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IRS Tax Penalties And The Tax Professional Reliance Defense

IRS Tax Penalties And The Tax Professional Reliance Defense

IRS Tax Penalties and the Tax Professional Reliance Defense

No one wants to pay federal taxes.  And this truism applies more so with respect to federal tax penalties.  Accordingly, clients often call upon their tax professionals to request waiver or abatement of any asserted penalties.

Chief among the waiver or abatement defenses is so-called “reasonable cause.”[i]  To show reasonable cause, a taxpayer must show that he or she exercised ordinary business care and prudence in determining a tax obligation but nevertheless was unable to comply with the tax obligation.[ii]  Because taxpayers routinely rely upon their tax advisers, federal courts have for some time now recognized a reasonable cause defense for reliance on a tax professional.

Contrary to popular belief, the usage of a tax professional to prepare a tax return is not a get-out-of-jail free card.  Rather, taxpayers have the burden of proof to show that reliance on the tax adviser was reasonable under the circumstances.  In many cases, this requires a taxpayer to meet all three requirements under the United States Tax Court’s decision in Neonatology.  This article discusses the Neonatology requirements and the professional reliance defense.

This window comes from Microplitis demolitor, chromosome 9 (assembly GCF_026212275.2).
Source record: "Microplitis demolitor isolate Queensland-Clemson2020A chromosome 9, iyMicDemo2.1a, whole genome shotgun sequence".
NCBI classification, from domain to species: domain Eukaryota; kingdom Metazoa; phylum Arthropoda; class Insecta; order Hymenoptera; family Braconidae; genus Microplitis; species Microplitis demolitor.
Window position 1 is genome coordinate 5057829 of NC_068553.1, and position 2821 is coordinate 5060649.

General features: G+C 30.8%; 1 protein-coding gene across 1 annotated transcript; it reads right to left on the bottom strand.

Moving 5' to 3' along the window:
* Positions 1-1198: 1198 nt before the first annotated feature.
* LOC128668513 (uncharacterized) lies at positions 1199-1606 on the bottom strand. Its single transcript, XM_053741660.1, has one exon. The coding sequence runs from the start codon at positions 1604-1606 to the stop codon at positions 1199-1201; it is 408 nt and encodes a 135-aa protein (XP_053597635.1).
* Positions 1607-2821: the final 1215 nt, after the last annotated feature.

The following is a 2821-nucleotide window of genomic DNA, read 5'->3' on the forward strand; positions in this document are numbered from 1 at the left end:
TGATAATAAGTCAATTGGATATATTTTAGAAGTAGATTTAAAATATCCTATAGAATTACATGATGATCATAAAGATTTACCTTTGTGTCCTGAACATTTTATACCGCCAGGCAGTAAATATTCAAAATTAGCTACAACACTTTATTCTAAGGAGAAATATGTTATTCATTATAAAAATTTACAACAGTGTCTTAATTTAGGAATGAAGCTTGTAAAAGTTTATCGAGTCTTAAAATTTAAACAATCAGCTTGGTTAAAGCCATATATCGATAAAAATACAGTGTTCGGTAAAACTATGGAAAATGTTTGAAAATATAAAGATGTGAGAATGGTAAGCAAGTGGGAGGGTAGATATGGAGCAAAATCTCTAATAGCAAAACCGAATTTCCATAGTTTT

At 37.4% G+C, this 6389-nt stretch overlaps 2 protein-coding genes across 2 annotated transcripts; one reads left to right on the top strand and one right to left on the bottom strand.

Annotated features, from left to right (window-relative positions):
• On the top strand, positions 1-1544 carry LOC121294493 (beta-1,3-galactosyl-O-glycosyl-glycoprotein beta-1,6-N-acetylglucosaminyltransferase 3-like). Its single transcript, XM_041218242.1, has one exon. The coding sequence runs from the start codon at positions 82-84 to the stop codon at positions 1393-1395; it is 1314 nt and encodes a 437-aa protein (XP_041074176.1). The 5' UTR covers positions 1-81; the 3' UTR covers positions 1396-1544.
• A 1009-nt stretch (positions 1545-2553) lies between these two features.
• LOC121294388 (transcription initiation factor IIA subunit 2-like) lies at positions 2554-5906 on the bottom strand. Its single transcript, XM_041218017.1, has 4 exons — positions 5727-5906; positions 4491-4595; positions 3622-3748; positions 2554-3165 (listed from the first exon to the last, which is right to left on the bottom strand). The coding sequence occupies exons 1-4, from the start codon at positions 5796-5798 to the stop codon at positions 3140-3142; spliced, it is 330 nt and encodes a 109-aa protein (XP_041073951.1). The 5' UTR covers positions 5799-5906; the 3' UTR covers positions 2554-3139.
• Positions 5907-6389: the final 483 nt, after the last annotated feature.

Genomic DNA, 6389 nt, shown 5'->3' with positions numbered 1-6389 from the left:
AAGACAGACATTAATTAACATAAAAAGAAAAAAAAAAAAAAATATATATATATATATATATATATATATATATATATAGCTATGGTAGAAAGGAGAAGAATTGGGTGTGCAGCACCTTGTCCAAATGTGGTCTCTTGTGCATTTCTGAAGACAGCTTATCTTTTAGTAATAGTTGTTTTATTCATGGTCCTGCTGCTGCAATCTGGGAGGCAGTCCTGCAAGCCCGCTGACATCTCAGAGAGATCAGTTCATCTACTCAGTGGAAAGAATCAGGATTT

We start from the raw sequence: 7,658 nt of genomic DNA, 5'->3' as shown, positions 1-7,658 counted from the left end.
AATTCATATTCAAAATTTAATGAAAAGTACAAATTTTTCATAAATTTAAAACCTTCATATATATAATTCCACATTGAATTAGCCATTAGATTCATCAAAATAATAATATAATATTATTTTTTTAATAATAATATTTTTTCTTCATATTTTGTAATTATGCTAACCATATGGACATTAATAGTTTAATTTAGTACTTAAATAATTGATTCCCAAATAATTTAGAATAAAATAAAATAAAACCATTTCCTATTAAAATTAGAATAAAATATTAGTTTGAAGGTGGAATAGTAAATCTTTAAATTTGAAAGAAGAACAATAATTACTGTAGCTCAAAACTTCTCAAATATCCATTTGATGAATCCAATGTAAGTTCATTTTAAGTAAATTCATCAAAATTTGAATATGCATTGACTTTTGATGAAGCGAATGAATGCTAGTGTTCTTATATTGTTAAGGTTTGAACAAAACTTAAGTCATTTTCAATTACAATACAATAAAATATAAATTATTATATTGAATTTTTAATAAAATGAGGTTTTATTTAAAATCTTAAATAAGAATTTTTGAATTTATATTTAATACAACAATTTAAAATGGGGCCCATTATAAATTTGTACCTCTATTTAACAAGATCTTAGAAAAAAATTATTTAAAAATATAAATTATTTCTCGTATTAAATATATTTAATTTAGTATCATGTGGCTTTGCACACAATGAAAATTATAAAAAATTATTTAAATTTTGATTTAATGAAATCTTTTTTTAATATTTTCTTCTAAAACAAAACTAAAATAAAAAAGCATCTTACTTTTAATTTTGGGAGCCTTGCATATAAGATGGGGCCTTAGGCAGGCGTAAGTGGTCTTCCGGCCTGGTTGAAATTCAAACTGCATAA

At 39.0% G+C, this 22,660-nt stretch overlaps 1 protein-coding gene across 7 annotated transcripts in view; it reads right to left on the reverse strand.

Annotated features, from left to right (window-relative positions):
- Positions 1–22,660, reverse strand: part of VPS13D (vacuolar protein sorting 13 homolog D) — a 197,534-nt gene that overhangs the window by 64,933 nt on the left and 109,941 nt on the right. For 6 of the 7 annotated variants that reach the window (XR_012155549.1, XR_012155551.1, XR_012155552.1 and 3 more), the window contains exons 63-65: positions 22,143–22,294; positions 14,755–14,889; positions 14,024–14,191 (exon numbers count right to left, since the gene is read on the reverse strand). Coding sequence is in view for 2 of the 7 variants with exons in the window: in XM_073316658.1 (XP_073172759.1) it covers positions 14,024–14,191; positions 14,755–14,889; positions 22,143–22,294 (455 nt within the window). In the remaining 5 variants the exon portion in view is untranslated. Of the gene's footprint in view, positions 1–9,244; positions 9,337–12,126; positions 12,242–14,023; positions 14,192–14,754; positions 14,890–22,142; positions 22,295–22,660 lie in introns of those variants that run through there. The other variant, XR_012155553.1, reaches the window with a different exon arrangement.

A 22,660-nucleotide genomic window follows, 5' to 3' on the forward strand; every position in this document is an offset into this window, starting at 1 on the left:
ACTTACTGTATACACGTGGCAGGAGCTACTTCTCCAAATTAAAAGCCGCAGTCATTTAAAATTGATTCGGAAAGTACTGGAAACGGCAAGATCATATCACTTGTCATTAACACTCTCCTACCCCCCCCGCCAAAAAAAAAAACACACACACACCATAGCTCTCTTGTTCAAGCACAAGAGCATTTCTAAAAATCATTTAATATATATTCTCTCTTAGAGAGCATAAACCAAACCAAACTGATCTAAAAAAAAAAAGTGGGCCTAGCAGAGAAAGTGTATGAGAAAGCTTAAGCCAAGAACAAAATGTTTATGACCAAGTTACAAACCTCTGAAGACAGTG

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Section 530 And IRS Employment Tax Audits: Worker Classification And Relief

Section 530 And IRS Employment Tax Audits: Worker Classification And Relief

Worker Classification and Section 530 Relief

Employers are required to pay employment taxes to the IRS.  Generally, these payments consist of two portions:  the employee’s portion of FICA and income taxes and the employer’s portion of FICA and unemployment (FUTA) taxes.  Employers who fail to timely remit employment taxes to the IRS run the risk of being held liable for not only the employment taxes, but also penalties and interest for late payment.

But independent contractors are treated differently than employees.  Specifically, if a worker is properly characterized as an independent contractor (as opposed to an employee), the taxpayer making payment to the independent contractor is not required to remit payment to the IRS.  Rather, the independent contractor—particularly in the case of an individual sole proprietorship—pays self-employment taxes on the business’s net income.

Because of the distinction, taxpayers generally prefer to treat their workers as independent contractors.  Conversely, the workers prefer employee treatment.  In most instances, the tie will go the taxpayer-payor, though, because the payor has more leverage over the characterization of the worker as an independent contractor or employee.  That is, at least via contract.

Of course, the IRS is well aware of taxpayers’ general inclinations to treat their workers as independent contractors.  Congress is too.  Accordingly, under federal tax law, the IRS has the authority to recharacterize workers as employees, even if the two agree that they should be treated as independent contractors.

Taxpayers in these situations are not without defenses.  Although there are many, a common defense that may be raised is Section 530 relief.  To the extent a taxpayer can convince the IRS Section 530 relief applies, the taxpayer can avoid costly employment taxes.  Moreover, the taxpayer can continue to treat their workers as independent contractors.  A brief summary of Section 530 relief is discussed below.

Common Law Factors (Employee v. Independent Contractor) Read more

You Received An IRS CP15 Notice (re: Form 3520 Penalty), What Now?

You Received an IRS CP15 Notice (re: Form 3520 Penalty), What Now?